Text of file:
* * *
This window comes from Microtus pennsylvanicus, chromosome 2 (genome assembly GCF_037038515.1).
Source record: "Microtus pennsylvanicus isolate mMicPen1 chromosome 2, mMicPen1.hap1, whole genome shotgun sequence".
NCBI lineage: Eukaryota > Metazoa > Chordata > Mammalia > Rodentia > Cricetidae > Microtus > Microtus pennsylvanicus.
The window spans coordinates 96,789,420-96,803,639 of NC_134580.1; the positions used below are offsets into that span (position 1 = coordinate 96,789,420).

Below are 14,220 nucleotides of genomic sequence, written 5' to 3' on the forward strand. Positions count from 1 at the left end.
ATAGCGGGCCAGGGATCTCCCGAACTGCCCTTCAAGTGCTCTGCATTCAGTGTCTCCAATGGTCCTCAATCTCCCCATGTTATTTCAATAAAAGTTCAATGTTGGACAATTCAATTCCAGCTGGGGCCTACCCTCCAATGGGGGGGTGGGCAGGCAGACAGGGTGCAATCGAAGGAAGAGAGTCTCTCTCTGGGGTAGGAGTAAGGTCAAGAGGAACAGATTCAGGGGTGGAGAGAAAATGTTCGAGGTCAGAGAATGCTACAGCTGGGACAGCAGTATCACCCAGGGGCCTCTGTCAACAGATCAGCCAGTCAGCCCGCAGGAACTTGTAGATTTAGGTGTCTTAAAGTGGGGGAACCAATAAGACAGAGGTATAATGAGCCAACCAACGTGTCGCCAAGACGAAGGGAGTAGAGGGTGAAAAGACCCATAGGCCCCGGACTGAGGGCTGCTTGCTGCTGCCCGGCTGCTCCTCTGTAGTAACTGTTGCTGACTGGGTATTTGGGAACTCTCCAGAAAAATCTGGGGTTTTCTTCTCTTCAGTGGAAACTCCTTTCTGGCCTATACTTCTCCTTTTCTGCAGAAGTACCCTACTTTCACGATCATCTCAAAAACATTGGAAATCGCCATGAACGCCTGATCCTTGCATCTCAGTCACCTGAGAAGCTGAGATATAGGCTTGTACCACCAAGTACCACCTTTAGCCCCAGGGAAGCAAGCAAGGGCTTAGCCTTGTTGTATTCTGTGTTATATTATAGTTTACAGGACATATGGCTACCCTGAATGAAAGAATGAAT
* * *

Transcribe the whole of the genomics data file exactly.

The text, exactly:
This window comes from Microtus pennsylvanicus, chromosome 2 (genome assembly GCF_037038515.1).
Source record: "Microtus pennsylvanicus isolate mMicPen1 chromosome 2, mMicPen1.hap1, whole genome shotgun sequence".
NCBI lineage: Eukaryota > Metazoa > Chordata > Mammalia > Rodentia > Cricetidae > Microtus > Microtus pennsylvanicus.
The window spans coordinates 96,789,420-96,803,639 of NC_134580.1; the positions used below are offsets into that span (position 1 = coordinate 96,789,420).

Below are 14,220 nucleotides of genomic sequence, written 5' to 3' on the forward strand. Positions count from 1 at the left end.
ATAGCGGGCCAGGGATCTCCCGAACTGCCCTTCAAGTGCTCTGCATTCAGTGTCTCCAATGGTCCTCAATCTCCCCATGTTATTTCAATAAAAGTTCAATGTTGGACAATTCAATTCCAGCTGGGGCCTACCCTCCAATGGGGGGGTGGGCAGGCAGACAGGGTGCAATCGAAGGAAGAGAGTCTCTCTCTGGGGTAGGAGTAAGGTCAAGAGGAACAGATTCAGGGGTGGAGAGAAAATGTTCGAGGTCAGAGAATGCTACAGCTGGGACAGCAGTATCACCCAGGGGCCTCTGTCAACAGATCAGCCAGTCAGCCCGCAGGAACTTGTAGATTTAGGTGTCTTAAAGTGGGGGAACCAATAAGACAGAGGTATAATGAGCCAACCAACGTGTCGCCAAGACGAAGGGAGTAGAGGGTGAAAAGACCCATAGGCCCCGGACTGAGGGCTGCTTGCTGCTGCCCGGCTGCTCCTCTGTAGTAACTGTTGCTGACTGGGTATTTGGGAACTCTCCAGAAAAATCTGGGGTTTTCTTCTCTTCAGTGGAAACTCCTTTCTGGCCTATACTTCTCCTTTTCTGCAGAAGTACCCTACTTTCACGATCATCTCAAAAACATTGGAAATCGCCATGAACGCCTGATCCTTGCATCTCAGTCACCTGAGAAGCTGAGATATAGGCTTGTACCACCAAGTACCACCTTTAGCCCCAGGGAAGCAAGCAAGGGCTTAGCCTTGTTGTATTCTGTGTTATATTATAGTTTACAGGACATATGGCTACCCTGAATGAAAGAATGAAT